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cityboi

downtown potential for Greensboro and Winston-Salem

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First and foremost, this is not a my city is better than your city thread. Just an honest debate in comparing the two city's downtown. Its ok to state which city and how its downtown has more potential. A debate was opened up in another thread of a different topic. So to stay on topic it was better to start a new thread. What is the potential for the two downtowns based on their sizes and current and future initiatives? And how it will affect the Triad as a whole?

 

The size of a downtown, big or small has its plus sides and its downsides. Winston-Salem has a slightly larger downtown than Greensboro. One advantage of having a large downtown is having enough available real estate for public spaces, residential development and larger scale projects such as the Innovation Quarter. On the other hand Greensboro's downtown is a little smaller. The plus side to having a smaller downtown is being able to walk to everything in a relatively close distance. It also will begin to force developers to plan more vertical projects. While both cities are focusing on jobs, entertainment, residential and cultural attractions for their downtowns, each city seems to focus more on one or two areas. For example, While Greensboro is beginning to focus on attracting companies to its city-center with its Union Square joint university campus and eventually an entire downtown university district, for the past 10 years there has been less focus on attracting companies to downtown and a greater focus on residential, restaurants, entertainment, parks and venues such as the baseball stadium and performing arts center. While Winston-Salem has also been focusing on these thing, there has been a greater effort in luring high paying white collar jobs to its center-city. Some point out the fact that Winston-Salem doesn't have the infrastructure that leads to more sprawl, it makes it easier for business to set up downtown. Greensboro does have a greater challenge because while the airport is at Greensboro's doorstep, it makes it easier for jobs to move near the airport as oppose to downtown.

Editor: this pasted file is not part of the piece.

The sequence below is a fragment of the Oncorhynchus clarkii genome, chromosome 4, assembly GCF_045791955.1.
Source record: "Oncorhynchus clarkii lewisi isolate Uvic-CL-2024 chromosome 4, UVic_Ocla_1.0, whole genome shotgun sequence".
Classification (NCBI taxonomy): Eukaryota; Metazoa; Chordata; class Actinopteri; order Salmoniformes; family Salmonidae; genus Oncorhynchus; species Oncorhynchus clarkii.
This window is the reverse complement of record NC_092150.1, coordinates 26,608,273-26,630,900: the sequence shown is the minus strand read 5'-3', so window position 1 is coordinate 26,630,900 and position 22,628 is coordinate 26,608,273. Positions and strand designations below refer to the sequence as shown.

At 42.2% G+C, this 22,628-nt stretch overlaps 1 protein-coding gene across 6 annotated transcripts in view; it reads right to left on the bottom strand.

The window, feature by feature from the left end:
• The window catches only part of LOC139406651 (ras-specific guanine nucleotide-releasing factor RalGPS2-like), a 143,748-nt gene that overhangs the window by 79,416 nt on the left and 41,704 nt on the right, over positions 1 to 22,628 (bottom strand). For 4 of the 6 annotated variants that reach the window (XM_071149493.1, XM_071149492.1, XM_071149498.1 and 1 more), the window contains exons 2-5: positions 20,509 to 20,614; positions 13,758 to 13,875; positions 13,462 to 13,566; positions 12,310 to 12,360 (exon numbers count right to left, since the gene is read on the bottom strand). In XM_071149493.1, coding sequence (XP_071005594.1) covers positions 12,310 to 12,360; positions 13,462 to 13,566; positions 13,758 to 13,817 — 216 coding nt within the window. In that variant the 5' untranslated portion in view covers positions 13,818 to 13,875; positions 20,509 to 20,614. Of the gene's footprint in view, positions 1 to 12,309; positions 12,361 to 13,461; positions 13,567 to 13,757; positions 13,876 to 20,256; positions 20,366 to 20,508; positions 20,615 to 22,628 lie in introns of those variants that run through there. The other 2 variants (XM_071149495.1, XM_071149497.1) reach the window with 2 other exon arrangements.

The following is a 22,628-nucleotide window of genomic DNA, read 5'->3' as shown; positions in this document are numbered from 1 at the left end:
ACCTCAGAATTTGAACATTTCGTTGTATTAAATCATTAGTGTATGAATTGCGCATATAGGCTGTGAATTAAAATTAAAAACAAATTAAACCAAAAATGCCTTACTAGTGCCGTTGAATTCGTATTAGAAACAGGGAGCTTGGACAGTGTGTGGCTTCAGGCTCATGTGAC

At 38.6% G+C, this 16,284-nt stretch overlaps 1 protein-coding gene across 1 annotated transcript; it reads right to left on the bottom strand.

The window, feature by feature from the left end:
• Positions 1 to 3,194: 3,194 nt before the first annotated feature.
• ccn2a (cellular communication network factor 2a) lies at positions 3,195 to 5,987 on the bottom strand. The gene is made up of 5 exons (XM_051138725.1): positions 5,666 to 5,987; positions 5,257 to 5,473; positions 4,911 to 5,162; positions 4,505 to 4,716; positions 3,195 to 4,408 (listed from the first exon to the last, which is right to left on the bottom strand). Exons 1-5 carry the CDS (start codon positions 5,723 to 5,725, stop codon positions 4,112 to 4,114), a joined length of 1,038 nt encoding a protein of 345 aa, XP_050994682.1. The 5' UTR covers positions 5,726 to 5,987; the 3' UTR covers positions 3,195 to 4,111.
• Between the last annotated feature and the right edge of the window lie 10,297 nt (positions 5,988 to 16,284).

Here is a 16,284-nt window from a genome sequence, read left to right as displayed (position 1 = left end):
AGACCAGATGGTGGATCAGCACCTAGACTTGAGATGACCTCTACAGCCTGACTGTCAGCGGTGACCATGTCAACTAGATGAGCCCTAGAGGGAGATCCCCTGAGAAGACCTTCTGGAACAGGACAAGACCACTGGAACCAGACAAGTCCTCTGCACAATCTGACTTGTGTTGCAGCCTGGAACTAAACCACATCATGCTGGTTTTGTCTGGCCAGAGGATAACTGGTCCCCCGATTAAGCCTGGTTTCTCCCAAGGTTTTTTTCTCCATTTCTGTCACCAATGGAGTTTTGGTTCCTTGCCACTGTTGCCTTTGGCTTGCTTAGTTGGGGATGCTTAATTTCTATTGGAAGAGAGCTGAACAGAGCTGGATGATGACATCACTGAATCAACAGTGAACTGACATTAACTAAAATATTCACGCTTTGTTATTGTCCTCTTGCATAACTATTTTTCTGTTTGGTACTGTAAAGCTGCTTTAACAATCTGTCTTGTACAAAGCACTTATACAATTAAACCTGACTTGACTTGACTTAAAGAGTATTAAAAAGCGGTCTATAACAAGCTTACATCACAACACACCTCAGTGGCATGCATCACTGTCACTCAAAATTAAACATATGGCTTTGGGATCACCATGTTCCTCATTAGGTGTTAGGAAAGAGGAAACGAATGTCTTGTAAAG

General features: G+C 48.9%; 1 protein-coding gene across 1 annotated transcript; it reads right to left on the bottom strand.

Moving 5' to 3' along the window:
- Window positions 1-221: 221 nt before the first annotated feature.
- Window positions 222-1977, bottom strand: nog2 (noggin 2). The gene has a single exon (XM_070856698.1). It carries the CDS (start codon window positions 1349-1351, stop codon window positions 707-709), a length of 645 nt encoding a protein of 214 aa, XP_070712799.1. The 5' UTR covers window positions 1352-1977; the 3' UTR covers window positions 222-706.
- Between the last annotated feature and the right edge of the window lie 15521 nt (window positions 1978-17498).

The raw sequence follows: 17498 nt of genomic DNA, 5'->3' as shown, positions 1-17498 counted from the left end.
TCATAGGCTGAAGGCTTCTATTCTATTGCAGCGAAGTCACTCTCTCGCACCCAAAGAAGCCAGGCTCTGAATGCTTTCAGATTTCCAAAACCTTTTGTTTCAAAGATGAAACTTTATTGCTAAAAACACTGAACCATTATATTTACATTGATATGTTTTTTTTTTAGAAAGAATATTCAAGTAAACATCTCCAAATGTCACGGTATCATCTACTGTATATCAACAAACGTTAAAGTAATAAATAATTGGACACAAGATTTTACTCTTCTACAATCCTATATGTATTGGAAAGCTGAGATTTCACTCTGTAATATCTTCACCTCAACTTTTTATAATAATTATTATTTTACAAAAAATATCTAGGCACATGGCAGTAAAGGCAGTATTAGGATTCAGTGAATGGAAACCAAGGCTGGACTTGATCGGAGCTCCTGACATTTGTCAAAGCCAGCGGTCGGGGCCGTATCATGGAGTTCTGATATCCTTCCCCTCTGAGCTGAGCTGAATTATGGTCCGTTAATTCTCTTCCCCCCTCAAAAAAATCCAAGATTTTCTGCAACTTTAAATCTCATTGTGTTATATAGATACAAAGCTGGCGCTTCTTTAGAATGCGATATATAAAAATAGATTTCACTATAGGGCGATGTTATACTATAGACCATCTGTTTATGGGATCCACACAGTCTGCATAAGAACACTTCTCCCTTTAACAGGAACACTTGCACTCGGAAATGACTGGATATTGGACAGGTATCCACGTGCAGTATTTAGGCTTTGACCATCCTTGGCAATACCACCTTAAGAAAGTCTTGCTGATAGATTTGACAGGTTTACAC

Edited by cityboi

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I think Winston-Salem's downtown has more potential when it comes to redevelopment while Greensboro's has more when it comes to new development. Of course both have potential in both areas, but that's where I see most of their strengths lying.

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Without a doubt Winston-Salem has more unique opportunities because of it large inventory of historic buildings thanks the RJR's presence. Most of Greensboro's downtown historic buildings line Elm Street and they are smaller commercial buildings. The Cones didnt build their textile mills downtown so it lacks a street grid of larger historic industrial buildings to be redeveloped. Since most of downtown Greensboro's historic buildings are occupied, you are right in that most of Greensboro's future downtown development will be be new construction. The challenge with new construction is scale and architecture. There have been some poor examples of new construction in terms of architecture and how they fit in with nearby buildings on the west side of downtown Greensboro. The YMCA, Arbor House and the Carolina Bank headquarters are poor examples for different reasons. The YMCA is just plain ugly and I think there could have been some more imagination in design.  I dont like the layout because the front of the building faces the parking lot and not the street. Arbor House looks nice but it doesn't fit well with its location. Carolina Bank looks like a suburban bank. Those were missed opportunities but I think developers are beginning to pay attention to such details in projects now in the planning stages.

Edited by cityboi

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The sky is the limit for both cities.